In the few weeks that have passed since Israel's unilateral withdrawal from Gaza, the urgent challenges facing President Mahmoud Abbas and the Palestinian Authority (PA) have become clear but whether Abbas will succeed has not. The stakes are high.
Will Hamas and Sharon sit at the same negotiating table in the near future? Yesterday's inconceivable fantasies may become tomorrow's realities, regarding developments in the Palestinian Islamic Resistance Movement, Hamas.
In recent decades a number of democratic transitions began when an authoritarian government agreed to elections under rules it had designed to ensure its continued hold on power—and then lost. In the Philippines in 1985, Chile in 1988, Poland in 1989, and Yugoslavia in 2000, rulers ceded power, gracefully or not, after a surprising defeat at the polls.
As much as Hamas's landslide victory in the January 25 Palestinian legislative elections was a triumph for the Islamist movement, it was also a crushing defeat for the younger generation of Fatah leaders who had hoped the election would facilitate a leadership transition in the long-ruling Palestinian national liberation movement.
Since 2002, U.S. diplomacy toward the Israeli-Palestinian conflict has been constrained by Israel's doctrine that there is no Palestinian partner for peace. According to this concept—accepted by the United States—until Palestinians halt violence toward Israel and reform their internal politics, there can be no peace talks.
Negotiations for a unity government between Fatah and Hamas are the fruit of international pressure, which has forced Hamas to consider sacrificing some of its formal authority within the Palestinian Authority (PA) despite the fact that the Islamic movement and its allies hold 77 out of 132 seats in the Palestinian Legislative Council (PLC).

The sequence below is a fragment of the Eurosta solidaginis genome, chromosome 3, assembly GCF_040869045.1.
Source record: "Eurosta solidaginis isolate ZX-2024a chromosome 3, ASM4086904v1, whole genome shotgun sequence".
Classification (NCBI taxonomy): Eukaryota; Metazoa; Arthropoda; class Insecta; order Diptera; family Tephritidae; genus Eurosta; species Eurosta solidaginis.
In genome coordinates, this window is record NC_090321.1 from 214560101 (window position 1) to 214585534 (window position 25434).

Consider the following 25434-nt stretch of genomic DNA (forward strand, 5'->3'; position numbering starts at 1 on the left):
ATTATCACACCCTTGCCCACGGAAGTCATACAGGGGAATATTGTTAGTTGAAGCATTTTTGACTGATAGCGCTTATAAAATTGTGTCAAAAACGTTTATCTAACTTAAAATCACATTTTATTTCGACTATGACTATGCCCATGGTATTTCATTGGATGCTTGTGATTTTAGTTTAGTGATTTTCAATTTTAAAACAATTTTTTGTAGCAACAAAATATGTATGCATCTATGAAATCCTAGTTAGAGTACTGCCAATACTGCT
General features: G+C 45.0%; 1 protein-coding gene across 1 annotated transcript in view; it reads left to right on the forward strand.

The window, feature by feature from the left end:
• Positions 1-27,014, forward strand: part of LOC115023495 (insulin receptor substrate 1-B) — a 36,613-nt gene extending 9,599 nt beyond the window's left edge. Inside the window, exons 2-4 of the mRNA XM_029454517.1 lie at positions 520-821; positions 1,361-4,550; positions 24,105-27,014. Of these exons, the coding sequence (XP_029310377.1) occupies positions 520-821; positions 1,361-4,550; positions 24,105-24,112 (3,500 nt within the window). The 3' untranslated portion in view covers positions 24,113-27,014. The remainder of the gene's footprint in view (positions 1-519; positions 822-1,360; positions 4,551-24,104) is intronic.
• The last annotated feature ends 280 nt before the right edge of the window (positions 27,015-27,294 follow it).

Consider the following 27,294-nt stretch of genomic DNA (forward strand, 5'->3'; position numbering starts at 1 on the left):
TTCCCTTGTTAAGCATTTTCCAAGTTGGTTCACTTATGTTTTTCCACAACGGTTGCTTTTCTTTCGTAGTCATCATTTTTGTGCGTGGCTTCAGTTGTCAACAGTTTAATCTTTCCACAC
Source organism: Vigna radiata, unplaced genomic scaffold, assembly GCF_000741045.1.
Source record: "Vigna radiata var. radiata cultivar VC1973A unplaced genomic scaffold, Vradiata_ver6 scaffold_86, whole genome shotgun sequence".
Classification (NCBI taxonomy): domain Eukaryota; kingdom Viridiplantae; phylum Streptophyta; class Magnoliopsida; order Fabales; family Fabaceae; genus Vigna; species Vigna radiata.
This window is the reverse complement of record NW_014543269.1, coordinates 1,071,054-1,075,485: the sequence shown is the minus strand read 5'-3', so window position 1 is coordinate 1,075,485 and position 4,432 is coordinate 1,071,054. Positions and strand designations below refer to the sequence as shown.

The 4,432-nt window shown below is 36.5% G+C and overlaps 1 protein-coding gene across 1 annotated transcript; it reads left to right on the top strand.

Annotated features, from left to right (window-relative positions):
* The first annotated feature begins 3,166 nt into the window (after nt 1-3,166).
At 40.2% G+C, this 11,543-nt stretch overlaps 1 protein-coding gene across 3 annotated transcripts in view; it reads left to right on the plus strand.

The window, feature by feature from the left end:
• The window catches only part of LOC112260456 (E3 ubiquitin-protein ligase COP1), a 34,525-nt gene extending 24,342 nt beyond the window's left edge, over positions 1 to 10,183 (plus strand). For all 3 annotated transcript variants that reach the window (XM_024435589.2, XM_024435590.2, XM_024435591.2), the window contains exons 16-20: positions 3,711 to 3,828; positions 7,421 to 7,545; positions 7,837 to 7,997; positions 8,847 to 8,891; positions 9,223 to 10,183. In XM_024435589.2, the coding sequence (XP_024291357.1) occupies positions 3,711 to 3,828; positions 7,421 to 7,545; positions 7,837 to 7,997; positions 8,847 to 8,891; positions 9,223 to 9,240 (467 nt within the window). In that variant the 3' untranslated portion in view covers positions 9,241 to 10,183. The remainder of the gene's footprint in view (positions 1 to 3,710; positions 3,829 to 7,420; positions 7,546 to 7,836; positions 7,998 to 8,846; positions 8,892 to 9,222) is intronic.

The changing political balance in Palestine —from domination by the secular nationalist Palestinian Liberation Organization (PLO) to effective challenge for leadership by the Islamist Resistance Movement (Hamas)—can be seen not only at the ballot box, but also in the daily lives of Palestinians.
There is a lot of dissatisfaction with the national unity government’s collapse, as there had been aspirations for Palestinians to be united. The current division between Fatah and Hamas, including the ongoing media tit-for-tat, is demoralizing people and creating a negative climate.
There have been many attempts by the international community to impose order in the Middle East. The reality is that Arab states must themselves overcome divisive ideologies, prioritize common interests, and develop a cooperative political and security architecture if a new regional order is to come to fruition.
Arab countries are undertaking diplomatic initiatives that clearly contradict U.S. policy, because they no longer trust the U.S. capacity to contend with escalating regional crises.